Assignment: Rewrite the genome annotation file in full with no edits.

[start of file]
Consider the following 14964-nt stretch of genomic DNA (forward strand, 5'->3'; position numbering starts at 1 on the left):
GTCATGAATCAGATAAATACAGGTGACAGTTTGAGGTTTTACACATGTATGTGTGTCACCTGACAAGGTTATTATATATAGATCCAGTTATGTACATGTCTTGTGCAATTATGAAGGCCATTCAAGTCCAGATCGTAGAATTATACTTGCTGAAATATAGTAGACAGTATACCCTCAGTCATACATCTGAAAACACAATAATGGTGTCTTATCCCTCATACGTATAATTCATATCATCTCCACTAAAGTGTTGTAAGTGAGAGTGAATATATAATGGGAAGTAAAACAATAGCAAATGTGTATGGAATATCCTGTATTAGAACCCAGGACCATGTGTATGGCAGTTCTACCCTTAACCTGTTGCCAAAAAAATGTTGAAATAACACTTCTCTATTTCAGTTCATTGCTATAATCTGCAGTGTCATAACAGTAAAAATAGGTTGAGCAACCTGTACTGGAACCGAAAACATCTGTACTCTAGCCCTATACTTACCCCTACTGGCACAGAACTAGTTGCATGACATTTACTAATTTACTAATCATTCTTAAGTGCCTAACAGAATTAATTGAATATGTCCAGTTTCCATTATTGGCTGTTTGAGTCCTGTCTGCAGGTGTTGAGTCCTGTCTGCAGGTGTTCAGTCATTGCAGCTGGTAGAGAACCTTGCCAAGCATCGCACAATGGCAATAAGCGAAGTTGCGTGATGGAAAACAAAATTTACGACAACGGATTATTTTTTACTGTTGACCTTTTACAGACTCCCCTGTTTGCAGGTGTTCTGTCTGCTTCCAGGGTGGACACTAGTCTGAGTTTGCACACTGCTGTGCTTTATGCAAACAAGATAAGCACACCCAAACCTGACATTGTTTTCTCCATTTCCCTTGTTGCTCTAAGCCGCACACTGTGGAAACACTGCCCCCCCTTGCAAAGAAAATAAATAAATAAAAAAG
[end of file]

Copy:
Consider the following 14964-nt stretch of genomic DNA (forward strand, 5'->3'; position numbering starts at 1 on the left):
GTCATGAATCAGATAAATACAGGTGACAGTTTGAGGTTTTACACATGTATGTGTGTCACCTGACAAGGTTATTATATATAGATCCAGTTATGTACATGTCTTGTGCAATTATGAAGGCCATTCAAGTCCAGATCGTAGAATTATACTTGCTGAAATATAGTAGACAGTATACCCTCAGTCATACATCTGAAAACACAATAATGGTGTCTTATCCCTCATACGTATAATTCATATCATCTCCACTAAAGTGTTGTAAGTGAGAGTGAATATATAATGGGAAGTAAAACAATAGCAAATGTGTATGGAATATCCTGTATTAGAACCCAGGACCATGTGTATGGCAGTTCTACCCTTAACCTGTTGCCAAAAAAATGTTGAAATAACACTTCTCTATTTCAGTTCATTGCTATAATCTGCAGTGTCATAACAGTAAAAATAGGTTGAGCAACCTGTACTGGAACCGAAAACATCTGTACTCTAGCCCTATACTTACCCCTACTGGCACAGAACTAGTTGCATGACATTTACTAATTTACTAATCATTCTTAAGTGCCTAACAGAATTAATTGAATATGTCCAGTTTCCATTATTGGCTGTTTGAGTCCTGTCTGCAGGTGTTGAGTCCTGTCTGCAGGTGTTCAGTCATTGCAGCTGGTAGAGAACCTTGCCAAGCATCGCACAATGGCAATAAGCGAAGTTGCGTGATGGAAAACAAAATTTACGACAACGGATTATTTTTTACTGTTGACCTTTTACAGACTCCCCTGTTTGCAGGTGTTCTGTCTGCTTCCAGGGTGGACACTAGTCTGAGTTTGCACACTGCTGTGCTTTATGCAAACAAGATAAGCACACCCAAACCTGACATTGTTTTCTCCATTTCCCTTGTTGCTCTAAGCCGCACACTGTGGAAACACTGCCCCCCCTTGCAAAGAAAATAAATAAATAAAAAAG